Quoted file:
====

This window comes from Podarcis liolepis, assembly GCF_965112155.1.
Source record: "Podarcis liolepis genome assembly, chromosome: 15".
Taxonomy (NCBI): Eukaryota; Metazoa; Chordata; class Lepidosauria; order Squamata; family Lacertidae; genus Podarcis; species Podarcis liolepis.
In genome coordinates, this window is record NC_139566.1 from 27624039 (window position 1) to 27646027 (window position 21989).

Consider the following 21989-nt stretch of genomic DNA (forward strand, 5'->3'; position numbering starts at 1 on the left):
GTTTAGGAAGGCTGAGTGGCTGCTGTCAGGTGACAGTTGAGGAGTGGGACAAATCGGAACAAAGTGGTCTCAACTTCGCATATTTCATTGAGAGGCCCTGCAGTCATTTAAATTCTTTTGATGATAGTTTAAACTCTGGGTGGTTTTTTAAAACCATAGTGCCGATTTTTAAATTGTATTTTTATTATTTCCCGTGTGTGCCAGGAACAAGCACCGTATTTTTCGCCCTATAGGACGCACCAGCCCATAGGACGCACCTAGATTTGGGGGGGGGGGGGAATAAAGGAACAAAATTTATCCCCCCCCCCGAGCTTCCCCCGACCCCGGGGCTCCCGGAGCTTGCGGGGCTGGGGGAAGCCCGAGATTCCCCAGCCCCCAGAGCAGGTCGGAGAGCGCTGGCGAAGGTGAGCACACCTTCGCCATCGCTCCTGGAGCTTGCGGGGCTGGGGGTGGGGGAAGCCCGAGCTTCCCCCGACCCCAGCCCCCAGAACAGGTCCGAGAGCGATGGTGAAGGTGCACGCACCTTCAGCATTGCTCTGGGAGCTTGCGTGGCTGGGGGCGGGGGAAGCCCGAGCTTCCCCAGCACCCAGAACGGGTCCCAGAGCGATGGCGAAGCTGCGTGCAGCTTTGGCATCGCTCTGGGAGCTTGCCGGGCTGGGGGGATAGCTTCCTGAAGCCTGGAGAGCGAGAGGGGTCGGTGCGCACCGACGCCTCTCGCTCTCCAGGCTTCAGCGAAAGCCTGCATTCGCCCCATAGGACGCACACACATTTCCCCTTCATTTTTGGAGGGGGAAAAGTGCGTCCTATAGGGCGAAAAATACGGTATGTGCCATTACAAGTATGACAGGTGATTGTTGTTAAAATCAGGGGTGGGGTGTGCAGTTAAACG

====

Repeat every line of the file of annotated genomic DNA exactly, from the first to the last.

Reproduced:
This window comes from Podarcis liolepis, assembly GCF_965112155.1.
Source record: "Podarcis liolepis genome assembly, chromosome: 15".
Taxonomy (NCBI): Eukaryota; Metazoa; Chordata; class Lepidosauria; order Squamata; family Lacertidae; genus Podarcis; species Podarcis liolepis.
In genome coordinates, this window is record NC_139566.1 from 27624039 (window position 1) to 27646027 (window position 21989).

Consider the following 21989-nt stretch of genomic DNA (forward strand, 5'->3'; position numbering starts at 1 on the left):
GTTTAGGAAGGCTGAGTGGCTGCTGTCAGGTGACAGTTGAGGAGTGGGACAAATCGGAACAAAGTGGTCTCAACTTCGCATATTTCATTGAGAGGCCCTGCAGTCATTTAAATTCTTTTGATGATAGTTTAAACTCTGGGTGGTTTTTTAAAACCATAGTGCCGATTTTTAAATTGTATTTTTATTATTTCCCGTGTGTGCCAGGAACAAGCACCGTATTTTTCGCCCTATAGGACGCACCAGCCCATAGGACGCACCTAGATTTGGGGGGGGGGGGGAATAAAGGAACAAAATTTATCCCCCCCCCCGAGCTTCCCCCGACCCCGGGGCTCCCGGAGCTTGCGGGGCTGGGGGAAGCCCGAGATTCCCCAGCCCCCAGAGCAGGTCGGAGAGCGCTGGCGAAGGTGAGCACACCTTCGCCATCGCTCCTGGAGCTTGCGGGGCTGGGGGTGGGGGAAGCCCGAGCTTCCCCCGACCCCAGCCCCCAGAACAGGTCCGAGAGCGATGGTGAAGGTGCACGCACCTTCAGCATTGCTCTGGGAGCTTGCGTGGCTGGGGGCGGGGGAAGCCCGAGCTTCCCCAGCACCCAGAACGGGTCCCAGAGCGATGGCGAAGCTGCGTGCAGCTTTGGCATCGCTCTGGGAGCTTGCCGGGCTGGGGGGATAGCTTCCTGAAGCCTGGAGAGCGAGAGGGGTCGGTGCGCACCGACGCCTCTCGCTCTCCAGGCTTCAGCGAAAGCCTGCATTCGCCCCATAGGACGCACACACATTTCCCCTTCATTTTTGGAGGGGGAAAAGTGCGTCCTATAGGGCGAAAAATACGGTATGTGCCATTACAAGTATGACAGGTGATTGTTGTTAAAATCAGGGGTGGGGTGTGCAGTTAAACG